LOS ANGELES--In this crazy week, when trade rumors are amplified and dissected with every passing second, the Dodgers commanded the attention of their fans Tuesday with two words: "BREAKING NEWS."
On the public address system. On the video board. In the second inning of the 8-4 victory over Atlanta.
Surely this would be good news for the home team. David Price? Jon Lester? Cole Hamels?
Better, as it turned out. Way better.
Hyun-Jin Ryu delivered the news in Korean, and there was barely any reaction at Dodger Stadium. Yasiel Puig spoke in Spanish, and there was a little bit of buzz. Then Justin Turner spoke in English, and the crowd erupted in a deafening roar and a lengthy standing ovation.
In any language, the news was delightful: Vin Scully is coming back next year.
Scully thought long and hard about whether to return for a 66th season, at several points last year telling friends he believed this year might be his last. Scully, widely considered the greatest baseball broadcaster of all time, was inducted into the Hall of Fame 32 years ago. He turns 87 in November.
"It is very difficult to say goodbye," Scully said in a statement. "God willing I will be back next year. Over the years I have been blessed to have so many friends including those that sit in the stands and listen as well as those at home, who listen and watch.
"It is just too hard to say goodbye to all these friends. Naturally there will come a time when I will have to say goodbye, but I've soul-searched and this is not the time."
And that returned the focus to the issue at hand: Might the Dodgers be about to say goodbye to one of their outfielders?
In these final hours before Thursday's trading deadline, the Dodgers' priority is clear: Add pitching -- a starter or a reliever, or better yet one of each.
Of the Dodgers' top three prospects -- outfielder Joc Pederson, infielder Corey Seager and pitcher Julio Urias -- an official with another club said he believed the Dodgers would be most likely to move Pederson.
The Philadelphia Phillies reportedly want all three for Hamels. The Tampa Bay Rays are believed to want at least two for Price. The Dodgers would prefer not to deal any to the Boston Red Sox for Lester, who can leave as a free agent after the season. The Rays and Red Sox also have scouted pitcher Chris Anderson, the Dodgers' first-round pick last year.
The Dodgers also could expand a deal -- or do a separate deal -- to clear their logjam of veteran outfielders. Matt Kemp has five years and $107 million left on his contract; Carl Crawford three years and $62 million; Andre Ethier three years and $56 million -- and the Dodgers probably would have to help pay off those contracts in order to move them.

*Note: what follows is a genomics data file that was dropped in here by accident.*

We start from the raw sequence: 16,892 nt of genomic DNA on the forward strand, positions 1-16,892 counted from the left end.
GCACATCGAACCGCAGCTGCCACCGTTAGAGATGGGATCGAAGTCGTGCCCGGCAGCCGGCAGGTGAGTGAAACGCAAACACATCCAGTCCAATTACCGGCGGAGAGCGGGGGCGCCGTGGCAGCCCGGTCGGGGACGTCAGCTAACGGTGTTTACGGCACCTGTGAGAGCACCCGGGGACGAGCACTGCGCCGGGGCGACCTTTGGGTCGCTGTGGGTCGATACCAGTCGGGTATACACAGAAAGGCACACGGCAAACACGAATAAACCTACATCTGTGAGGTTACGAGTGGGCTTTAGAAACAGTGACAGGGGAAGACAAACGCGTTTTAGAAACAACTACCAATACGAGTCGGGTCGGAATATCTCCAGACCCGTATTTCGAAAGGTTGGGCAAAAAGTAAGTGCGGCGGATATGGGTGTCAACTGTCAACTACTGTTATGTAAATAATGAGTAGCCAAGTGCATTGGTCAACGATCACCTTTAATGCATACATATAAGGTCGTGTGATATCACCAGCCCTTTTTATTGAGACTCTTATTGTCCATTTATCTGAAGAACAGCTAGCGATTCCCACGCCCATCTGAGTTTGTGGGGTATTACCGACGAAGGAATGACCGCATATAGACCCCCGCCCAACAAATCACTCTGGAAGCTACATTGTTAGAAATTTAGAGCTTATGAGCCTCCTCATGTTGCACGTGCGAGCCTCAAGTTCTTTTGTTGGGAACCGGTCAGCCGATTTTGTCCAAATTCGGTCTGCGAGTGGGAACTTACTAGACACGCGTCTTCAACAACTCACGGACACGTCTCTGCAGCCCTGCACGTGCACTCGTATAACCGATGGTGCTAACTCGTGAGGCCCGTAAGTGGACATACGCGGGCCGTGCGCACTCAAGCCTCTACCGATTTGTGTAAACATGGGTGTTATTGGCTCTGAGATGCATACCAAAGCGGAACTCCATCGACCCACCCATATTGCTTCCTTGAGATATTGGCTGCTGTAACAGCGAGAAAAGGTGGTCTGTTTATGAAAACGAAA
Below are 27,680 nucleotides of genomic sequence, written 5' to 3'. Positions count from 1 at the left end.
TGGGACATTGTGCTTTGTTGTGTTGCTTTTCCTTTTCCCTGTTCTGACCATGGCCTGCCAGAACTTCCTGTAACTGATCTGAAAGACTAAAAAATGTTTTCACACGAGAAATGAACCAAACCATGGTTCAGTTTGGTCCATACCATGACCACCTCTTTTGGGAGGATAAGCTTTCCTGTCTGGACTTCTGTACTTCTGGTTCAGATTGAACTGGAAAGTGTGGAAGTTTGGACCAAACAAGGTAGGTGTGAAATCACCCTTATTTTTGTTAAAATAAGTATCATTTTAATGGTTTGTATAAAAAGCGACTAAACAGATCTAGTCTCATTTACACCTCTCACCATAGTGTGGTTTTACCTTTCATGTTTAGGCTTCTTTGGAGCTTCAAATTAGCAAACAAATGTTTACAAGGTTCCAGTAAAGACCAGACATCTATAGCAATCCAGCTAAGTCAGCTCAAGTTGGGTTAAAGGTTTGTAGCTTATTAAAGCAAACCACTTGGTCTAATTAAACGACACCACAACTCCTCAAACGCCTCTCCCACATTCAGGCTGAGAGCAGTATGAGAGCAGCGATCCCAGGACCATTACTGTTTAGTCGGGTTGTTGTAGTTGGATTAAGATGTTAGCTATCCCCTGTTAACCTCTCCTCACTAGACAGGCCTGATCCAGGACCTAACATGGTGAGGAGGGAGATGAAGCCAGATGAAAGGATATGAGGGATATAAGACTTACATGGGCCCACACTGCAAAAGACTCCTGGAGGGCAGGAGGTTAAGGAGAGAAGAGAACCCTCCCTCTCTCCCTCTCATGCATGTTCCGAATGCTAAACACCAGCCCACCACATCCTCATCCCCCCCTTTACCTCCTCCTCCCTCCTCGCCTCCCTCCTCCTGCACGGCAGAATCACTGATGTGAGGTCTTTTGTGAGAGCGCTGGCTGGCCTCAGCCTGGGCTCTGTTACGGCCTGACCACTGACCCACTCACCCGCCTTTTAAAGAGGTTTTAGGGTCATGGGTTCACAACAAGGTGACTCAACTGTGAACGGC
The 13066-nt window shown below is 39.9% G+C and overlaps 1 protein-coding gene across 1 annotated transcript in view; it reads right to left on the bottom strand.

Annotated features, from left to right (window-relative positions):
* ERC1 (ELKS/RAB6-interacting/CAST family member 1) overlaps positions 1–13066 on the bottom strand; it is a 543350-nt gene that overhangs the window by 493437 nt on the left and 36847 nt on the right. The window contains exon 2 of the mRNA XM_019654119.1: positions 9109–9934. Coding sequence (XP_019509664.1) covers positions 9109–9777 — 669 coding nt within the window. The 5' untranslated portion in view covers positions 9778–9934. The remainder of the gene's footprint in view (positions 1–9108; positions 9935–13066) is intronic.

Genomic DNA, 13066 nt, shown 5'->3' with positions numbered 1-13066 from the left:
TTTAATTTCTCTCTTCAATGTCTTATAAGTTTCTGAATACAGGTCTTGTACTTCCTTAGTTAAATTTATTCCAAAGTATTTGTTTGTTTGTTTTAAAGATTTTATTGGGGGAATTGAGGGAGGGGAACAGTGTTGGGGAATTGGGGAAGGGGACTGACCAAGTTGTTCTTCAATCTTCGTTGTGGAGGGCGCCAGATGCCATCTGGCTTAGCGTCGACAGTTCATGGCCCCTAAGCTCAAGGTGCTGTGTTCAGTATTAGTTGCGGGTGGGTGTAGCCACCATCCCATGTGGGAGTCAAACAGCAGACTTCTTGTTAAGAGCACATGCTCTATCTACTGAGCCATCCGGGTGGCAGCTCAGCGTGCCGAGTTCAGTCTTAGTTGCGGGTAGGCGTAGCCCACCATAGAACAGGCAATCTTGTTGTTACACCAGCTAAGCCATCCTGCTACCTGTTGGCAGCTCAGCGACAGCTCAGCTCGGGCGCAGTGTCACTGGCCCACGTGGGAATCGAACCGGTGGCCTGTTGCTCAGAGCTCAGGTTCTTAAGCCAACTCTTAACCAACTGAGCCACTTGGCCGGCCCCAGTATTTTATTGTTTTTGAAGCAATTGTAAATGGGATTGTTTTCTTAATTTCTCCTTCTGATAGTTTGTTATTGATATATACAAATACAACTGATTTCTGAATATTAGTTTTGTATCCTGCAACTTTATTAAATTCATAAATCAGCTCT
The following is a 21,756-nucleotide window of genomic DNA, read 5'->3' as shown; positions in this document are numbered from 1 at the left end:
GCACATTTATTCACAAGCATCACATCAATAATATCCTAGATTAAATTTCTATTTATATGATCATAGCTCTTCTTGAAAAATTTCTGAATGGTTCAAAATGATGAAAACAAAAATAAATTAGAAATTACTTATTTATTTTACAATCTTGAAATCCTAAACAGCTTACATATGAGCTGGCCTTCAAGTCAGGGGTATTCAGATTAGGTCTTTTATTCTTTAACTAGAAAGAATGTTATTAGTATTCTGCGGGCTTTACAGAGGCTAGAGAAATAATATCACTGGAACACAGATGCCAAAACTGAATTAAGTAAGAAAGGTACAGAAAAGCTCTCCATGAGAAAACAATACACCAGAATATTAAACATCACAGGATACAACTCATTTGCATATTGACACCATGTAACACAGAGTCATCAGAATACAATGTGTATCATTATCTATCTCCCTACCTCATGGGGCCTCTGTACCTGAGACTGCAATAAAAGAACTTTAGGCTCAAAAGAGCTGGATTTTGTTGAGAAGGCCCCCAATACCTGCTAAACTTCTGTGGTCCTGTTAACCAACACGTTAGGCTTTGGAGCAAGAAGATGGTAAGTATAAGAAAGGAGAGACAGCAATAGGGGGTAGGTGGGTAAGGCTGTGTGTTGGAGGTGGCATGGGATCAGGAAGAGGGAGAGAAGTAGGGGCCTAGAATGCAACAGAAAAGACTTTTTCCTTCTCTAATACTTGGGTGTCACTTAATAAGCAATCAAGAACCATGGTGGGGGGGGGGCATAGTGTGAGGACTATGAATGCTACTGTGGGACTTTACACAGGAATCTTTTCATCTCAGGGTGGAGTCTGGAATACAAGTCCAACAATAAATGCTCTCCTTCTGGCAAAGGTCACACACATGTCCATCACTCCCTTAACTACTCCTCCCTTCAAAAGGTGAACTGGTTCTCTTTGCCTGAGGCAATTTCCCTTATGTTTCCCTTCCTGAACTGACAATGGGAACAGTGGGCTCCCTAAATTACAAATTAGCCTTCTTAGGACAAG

With the Dodgers in first place in the National League West, Crawford said he would not expect that kind of shakeup of the major league roster.
"The way the team is playing, I'd be surprised if something like that were to happen. But you never know," Crawford said. "I thought I was stuck in Boston for seven years. I was out of there in a year and a half."
Crawford said he is not hoping to be traded somewhere he could be assured of playing every day.
"I can't speak for the rest of the guys," he said. "For myself, winning is the bigger picture right now. It eases the pain of not playing, a little bit.
"I've tried to make it real clear I like being here. I don't think about being anywhere else right now."
Neither does Ethier, who is the odd man out for the moment. Manager Don Mattingly appears to have settled on an outfield of Crawford in left, Yasiel Puig in center and Kemp in right.
"I don't think you can use the word 'settle,'" Ethier said. "A lot of things can happen over the course of a week, or a couple days.
"If we have a chance to win -- and everybody believes that -- this is where I want to be. I want to win a championship, in whatever capacity I'm involved. I've been here for a long time trying to achieve that goal. It's something I want to be a part of -- playing every day, coming off the bench, or whatever is needed."
Kemp's agent, Dave Stewart, has suggested Kemp would welcome a trade to any team that would play him in center field. On Tuesday, Kemp declined to say where he would want to be after the trade deadline.
"I'm not worried about that right now," he said. "I'm playing right field for the Dodgers now. I'm helping my team win."
Dodgers 8, Atlanta 4
KEY MOMENT: Matt Kemp hit two home runs -- one to dead center field, one to the opposite field in right -- and appeared to be the hitter he was before injuries derailed his career in 2012 and 2013. Kemp, the subject of trade rumors, is batting .452 (14 for 31) in his past eight games.
LOOKING GOOD: For the first time this season, the Dodgers have won four consecutive games. They also have gained 4-1/2 games on the San Francisco Giants in five days, and their three-game NL West lead is their largest this season.
AT THE PLATE: Yaisel Puig nearly hit for the cycle, with a single, double and triple in his first three at-bats. He singled in his fourth at-bat and struck out in his fifth, after which he got a nice ovation from the Dodger Stadium crowd.
ON THE MOUND: Josh Beckett did nothing to dissuade the Dodgers from their attempt to add a starting pitcher by Thursday's trade deadline. Beckett failed to last beyond the fifth inning for the fourth consecutive start, and he had gotten 12 outs when he hit the 100-pitch mark.
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